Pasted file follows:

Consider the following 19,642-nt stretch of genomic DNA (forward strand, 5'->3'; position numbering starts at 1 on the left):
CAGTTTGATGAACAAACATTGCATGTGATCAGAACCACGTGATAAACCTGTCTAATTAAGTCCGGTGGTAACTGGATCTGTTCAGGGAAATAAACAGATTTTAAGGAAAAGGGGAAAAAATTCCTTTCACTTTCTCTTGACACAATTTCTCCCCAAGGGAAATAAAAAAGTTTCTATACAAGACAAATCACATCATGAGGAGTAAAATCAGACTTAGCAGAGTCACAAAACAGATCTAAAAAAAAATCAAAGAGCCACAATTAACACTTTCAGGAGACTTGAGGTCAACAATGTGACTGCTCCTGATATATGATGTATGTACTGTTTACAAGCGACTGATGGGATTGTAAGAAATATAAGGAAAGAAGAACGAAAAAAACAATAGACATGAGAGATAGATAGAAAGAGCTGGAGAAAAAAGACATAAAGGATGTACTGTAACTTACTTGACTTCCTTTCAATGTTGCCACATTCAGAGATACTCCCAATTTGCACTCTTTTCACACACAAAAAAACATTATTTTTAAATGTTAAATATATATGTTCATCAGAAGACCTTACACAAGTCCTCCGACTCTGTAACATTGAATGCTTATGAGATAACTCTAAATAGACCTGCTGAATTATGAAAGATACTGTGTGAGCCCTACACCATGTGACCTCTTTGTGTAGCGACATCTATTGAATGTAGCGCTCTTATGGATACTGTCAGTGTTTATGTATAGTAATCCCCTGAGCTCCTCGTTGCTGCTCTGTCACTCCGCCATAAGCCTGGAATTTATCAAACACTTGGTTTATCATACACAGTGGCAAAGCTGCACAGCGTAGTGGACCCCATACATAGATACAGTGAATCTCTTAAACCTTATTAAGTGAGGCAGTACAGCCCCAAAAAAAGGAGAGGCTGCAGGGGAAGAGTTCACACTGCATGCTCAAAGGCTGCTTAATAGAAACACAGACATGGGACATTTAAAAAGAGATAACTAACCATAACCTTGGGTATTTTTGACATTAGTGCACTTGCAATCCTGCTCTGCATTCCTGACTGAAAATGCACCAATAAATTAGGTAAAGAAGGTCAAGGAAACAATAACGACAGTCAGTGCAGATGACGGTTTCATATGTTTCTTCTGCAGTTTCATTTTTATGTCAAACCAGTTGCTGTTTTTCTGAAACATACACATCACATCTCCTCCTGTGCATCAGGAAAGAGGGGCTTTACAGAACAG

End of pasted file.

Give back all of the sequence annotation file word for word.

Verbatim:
Consider the following 19,642-nt stretch of genomic DNA (forward strand, 5'->3'; position numbering starts at 1 on the left):
CAGTTTGATGAACAAACATTGCATGTGATCAGAACCACGTGATAAACCTGTCTAATTAAGTCCGGTGGTAACTGGATCTGTTCAGGGAAATAAACAGATTTTAAGGAAAAGGGGAAAAAATTCCTTTCACTTTCTCTTGACACAATTTCTCCCCAAGGGAAATAAAAAAGTTTCTATACAAGACAAATCACATCATGAGGAGTAAAATCAGACTTAGCAGAGTCACAAAACAGATCTAAAAAAAAATCAAAGAGCCACAATTAACACTTTCAGGAGACTTGAGGTCAACAATGTGACTGCTCCTGATATATGATGTATGTACTGTTTACAAGCGACTGATGGGATTGTAAGAAATATAAGGAAAGAAGAACGAAAAAAACAATAGACATGAGAGATAGATAGAAAGAGCTGGAGAAAAAAGACATAAAGGATGTACTGTAACTTACTTGACTTCCTTTCAATGTTGCCACATTCAGAGATACTCCCAATTTGCACTCTTTTCACACACAAAAAAACATTATTTTTAAATGTTAAATATATATGTTCATCAGAAGACCTTACACAAGTCCTCCGACTCTGTAACATTGAATGCTTATGAGATAACTCTAAATAGACCTGCTGAATTATGAAAGATACTGTGTGAGCCCTACACCATGTGACCTCTTTGTGTAGCGACATCTATTGAATGTAGCGCTCTTATGGATACTGTCAGTGTTTATGTATAGTAATCCCCTGAGCTCCTCGTTGCTGCTCTGTCACTCCGCCATAAGCCTGGAATTTATCAAACACTTGGTTTATCATACACAGTGGCAAAGCTGCACAGCGTAGTGGACCCCATACATAGATACAGTGAATCTCTTAAACCTTATTAAGTGAGGCAGTACAGCCCCAAAAAAAGGAGAGGCTGCAGGGGAAGAGTTCACACTGCATGCTCAAAGGCTGCTTAATAGAAACACAGACATGGGACATTTAAAAAGAGATAACTAACCATAACCTTGGGTATTTTTGACATTAGTGCACTTGCAATCCTGCTCTGCATTCCTGACTGAAAATGCACCAATAAATTAGGTAAAGAAGGTCAAGGAAACAATAACGACAGTCAGTGCAGATGACGGTTTCATATGTTTCTTCTGCAGTTTCATTTTTATGTCAAACCAGTTGCTGTTTTTCTGAAACATACACATCACATCTCCTCCTGTGCATCAGGAAAGAGGGGCTTTACAGAACAG